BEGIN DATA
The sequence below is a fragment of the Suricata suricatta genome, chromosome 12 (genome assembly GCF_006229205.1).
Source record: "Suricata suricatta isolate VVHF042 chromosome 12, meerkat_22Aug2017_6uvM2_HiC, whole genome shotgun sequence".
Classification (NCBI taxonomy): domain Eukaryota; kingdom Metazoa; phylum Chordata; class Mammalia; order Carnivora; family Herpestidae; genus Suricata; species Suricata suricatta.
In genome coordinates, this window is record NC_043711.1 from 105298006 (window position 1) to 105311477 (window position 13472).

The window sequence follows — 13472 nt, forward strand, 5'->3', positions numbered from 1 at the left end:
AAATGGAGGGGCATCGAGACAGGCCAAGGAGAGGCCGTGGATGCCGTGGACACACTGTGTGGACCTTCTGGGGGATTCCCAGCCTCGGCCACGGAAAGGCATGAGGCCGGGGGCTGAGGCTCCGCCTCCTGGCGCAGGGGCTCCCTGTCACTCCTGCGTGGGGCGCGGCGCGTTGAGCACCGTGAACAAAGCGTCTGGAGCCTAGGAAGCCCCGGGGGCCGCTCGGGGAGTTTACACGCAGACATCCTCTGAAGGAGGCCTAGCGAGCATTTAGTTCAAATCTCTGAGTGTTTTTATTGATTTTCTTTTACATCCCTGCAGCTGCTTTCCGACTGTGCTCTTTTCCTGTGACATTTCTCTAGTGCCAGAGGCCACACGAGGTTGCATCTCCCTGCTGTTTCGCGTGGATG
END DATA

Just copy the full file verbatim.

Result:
The sequence below is a fragment of the Suricata suricatta genome, chromosome 12 (genome assembly GCF_006229205.1).
Source record: "Suricata suricatta isolate VVHF042 chromosome 12, meerkat_22Aug2017_6uvM2_HiC, whole genome shotgun sequence".
Classification (NCBI taxonomy): domain Eukaryota; kingdom Metazoa; phylum Chordata; class Mammalia; order Carnivora; family Herpestidae; genus Suricata; species Suricata suricatta.
In genome coordinates, this window is record NC_043711.1 from 105298006 (window position 1) to 105311477 (window position 13472).

The window sequence follows — 13472 nt, forward strand, 5'->3', positions numbered from 1 at the left end:
AAATGGAGGGGCATCGAGACAGGCCAAGGAGAGGCCGTGGATGCCGTGGACACACTGTGTGGACCTTCTGGGGGATTCCCAGCCTCGGCCACGGAAAGGCATGAGGCCGGGGGCTGAGGCTCCGCCTCCTGGCGCAGGGGCTCCCTGTCACTCCTGCGTGGGGCGCGGCGCGTTGAGCACCGTGAACAAAGCGTCTGGAGCCTAGGAAGCCCCGGGGGCCGCTCGGGGAGTTTACACGCAGACATCCTCTGAAGGAGGCCTAGCGAGCATTTAGTTCAAATCTCTGAGTGTTTTTATTGATTTTCTTTTACATCCCTGCAGCTGCTTTCCGACTGTGCTCTTTTCCTGTGACATTTCTCTAGTGCCAGAGGCCACACGAGGTTGCATCTCCCTGCTGTTTCGCGTGGATG